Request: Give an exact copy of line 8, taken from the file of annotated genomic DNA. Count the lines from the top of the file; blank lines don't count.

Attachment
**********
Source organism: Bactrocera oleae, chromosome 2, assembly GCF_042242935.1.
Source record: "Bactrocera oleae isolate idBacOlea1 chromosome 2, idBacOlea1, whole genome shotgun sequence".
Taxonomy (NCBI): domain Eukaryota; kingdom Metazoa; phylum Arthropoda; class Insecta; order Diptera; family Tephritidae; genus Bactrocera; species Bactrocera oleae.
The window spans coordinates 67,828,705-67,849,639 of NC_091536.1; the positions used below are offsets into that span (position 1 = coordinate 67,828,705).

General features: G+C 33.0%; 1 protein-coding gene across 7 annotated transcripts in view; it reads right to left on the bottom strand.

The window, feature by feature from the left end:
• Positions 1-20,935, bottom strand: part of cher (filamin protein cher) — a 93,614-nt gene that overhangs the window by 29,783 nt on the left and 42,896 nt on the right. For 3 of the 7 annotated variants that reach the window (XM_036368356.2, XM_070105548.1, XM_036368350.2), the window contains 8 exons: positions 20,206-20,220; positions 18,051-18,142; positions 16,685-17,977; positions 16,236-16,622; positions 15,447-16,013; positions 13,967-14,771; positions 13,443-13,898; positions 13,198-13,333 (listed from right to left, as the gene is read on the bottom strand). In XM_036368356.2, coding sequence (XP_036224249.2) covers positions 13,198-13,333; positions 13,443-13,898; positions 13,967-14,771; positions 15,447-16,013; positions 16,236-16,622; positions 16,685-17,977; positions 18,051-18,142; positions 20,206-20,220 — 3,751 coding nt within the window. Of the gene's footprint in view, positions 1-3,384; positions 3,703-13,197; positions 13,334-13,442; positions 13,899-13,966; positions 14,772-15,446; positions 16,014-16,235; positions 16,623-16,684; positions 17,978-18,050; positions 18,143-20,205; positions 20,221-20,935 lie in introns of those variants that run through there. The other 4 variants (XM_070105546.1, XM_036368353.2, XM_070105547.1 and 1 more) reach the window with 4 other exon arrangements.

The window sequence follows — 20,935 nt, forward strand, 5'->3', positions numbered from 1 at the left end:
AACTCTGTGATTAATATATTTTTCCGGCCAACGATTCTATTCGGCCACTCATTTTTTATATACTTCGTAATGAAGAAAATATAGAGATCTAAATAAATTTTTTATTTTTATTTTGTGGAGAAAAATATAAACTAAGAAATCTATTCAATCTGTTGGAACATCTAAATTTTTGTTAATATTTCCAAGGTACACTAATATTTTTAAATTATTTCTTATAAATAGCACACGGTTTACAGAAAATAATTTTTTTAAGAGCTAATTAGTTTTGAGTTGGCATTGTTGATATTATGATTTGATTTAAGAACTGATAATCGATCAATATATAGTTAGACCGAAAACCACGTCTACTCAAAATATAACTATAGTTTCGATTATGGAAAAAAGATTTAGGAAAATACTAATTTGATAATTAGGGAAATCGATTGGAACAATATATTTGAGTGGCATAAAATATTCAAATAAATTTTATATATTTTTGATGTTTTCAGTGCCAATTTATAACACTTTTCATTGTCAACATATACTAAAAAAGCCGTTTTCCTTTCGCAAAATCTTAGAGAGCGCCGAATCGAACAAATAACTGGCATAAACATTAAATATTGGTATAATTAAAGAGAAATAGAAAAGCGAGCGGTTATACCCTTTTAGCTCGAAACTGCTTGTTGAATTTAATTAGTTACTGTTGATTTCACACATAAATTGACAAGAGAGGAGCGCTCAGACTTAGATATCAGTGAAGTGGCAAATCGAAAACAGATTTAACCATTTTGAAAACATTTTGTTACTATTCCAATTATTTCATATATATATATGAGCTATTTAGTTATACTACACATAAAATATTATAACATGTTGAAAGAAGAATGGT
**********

The window sequence follows — 20,935 nt, forward strand, 5'->3', positions numbered from 1 at the left end: